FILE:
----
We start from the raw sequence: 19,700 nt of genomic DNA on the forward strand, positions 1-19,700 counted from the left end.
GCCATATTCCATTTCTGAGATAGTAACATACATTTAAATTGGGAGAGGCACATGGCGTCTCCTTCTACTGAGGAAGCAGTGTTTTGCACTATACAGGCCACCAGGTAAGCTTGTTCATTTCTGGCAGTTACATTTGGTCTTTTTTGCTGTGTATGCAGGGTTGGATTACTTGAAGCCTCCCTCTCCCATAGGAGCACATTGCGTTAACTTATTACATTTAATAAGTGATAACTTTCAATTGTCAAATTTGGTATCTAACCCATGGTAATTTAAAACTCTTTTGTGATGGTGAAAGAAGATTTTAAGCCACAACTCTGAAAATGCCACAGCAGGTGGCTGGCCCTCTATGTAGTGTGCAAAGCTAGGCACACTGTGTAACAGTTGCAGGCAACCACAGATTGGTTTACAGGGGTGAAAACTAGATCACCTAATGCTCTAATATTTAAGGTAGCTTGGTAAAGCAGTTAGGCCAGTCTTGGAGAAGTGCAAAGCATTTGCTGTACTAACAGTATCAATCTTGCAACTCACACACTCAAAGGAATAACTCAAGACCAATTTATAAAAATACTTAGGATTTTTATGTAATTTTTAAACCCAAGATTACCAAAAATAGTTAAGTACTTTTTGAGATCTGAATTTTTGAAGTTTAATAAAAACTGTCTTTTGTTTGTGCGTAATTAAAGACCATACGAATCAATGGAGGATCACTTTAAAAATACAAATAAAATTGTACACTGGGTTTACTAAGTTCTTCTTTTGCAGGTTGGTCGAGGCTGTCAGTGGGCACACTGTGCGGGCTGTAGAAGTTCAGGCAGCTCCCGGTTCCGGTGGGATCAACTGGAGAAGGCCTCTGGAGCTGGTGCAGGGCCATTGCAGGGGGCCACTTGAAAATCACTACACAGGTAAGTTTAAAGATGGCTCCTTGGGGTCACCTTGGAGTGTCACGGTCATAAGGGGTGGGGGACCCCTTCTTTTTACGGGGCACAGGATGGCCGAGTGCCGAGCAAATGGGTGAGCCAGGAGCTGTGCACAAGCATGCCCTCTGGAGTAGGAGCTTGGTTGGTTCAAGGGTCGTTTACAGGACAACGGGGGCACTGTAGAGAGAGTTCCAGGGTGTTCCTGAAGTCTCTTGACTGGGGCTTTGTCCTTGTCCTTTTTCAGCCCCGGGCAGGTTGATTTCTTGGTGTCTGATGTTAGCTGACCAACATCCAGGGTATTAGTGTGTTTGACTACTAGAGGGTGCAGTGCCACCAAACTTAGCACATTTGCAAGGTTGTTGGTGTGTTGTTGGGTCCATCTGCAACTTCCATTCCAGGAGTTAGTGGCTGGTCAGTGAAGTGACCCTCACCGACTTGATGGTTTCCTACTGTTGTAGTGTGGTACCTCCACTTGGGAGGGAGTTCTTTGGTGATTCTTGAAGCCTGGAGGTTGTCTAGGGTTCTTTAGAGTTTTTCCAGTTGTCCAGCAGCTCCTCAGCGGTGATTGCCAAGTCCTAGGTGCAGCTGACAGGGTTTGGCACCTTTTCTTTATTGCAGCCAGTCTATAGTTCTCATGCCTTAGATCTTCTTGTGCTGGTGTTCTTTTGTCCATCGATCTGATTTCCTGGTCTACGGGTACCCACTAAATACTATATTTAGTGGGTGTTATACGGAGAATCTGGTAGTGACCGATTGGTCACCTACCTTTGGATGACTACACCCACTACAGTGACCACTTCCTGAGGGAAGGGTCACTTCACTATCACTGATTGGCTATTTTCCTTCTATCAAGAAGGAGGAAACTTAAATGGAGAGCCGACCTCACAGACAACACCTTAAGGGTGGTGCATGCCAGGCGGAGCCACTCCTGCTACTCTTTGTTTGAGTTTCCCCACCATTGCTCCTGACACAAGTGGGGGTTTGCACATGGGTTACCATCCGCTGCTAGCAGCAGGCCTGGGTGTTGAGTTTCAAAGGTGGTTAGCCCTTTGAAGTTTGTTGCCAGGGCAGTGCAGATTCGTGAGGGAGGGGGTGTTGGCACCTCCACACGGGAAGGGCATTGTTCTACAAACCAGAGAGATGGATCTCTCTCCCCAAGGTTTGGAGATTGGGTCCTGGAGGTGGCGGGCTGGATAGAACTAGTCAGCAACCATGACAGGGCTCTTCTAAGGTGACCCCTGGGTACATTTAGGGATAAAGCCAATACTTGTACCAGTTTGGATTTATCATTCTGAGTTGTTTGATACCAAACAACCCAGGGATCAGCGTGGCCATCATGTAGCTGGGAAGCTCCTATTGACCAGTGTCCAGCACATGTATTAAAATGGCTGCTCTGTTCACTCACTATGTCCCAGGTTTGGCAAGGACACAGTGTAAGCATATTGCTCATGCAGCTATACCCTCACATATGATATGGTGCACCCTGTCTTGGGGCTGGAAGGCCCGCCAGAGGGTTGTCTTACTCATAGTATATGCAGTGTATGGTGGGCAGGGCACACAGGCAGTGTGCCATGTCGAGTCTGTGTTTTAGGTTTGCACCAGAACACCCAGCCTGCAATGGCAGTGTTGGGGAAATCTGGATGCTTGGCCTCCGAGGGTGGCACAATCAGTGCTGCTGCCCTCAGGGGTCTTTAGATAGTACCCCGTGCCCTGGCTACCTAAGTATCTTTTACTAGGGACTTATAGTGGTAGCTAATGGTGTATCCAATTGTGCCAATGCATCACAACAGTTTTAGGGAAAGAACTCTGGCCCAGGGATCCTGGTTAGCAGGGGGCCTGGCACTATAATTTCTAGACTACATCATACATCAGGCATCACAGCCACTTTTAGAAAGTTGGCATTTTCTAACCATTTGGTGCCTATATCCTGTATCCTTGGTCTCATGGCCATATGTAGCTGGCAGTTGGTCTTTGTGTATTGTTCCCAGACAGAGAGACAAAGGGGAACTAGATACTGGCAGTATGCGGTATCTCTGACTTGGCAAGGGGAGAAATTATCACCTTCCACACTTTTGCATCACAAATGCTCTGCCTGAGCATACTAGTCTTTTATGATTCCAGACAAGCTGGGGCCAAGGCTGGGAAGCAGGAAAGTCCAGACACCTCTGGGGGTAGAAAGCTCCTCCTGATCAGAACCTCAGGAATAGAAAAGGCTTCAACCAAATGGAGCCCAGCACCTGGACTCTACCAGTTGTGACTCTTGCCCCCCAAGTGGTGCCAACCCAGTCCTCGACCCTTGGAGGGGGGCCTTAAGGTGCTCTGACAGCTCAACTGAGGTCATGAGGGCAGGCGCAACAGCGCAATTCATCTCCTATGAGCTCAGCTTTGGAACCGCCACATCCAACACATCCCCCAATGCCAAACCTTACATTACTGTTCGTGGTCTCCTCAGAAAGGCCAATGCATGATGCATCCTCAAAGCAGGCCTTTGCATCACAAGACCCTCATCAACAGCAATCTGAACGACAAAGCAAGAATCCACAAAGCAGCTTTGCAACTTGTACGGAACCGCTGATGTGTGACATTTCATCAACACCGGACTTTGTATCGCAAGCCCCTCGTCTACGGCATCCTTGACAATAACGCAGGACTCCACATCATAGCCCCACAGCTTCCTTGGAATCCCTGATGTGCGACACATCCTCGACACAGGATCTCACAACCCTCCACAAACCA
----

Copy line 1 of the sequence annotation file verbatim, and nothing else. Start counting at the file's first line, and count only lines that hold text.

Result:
We start from the raw sequence: 19,700 nt of genomic DNA on the forward strand, positions 1-19,700 counted from the left end.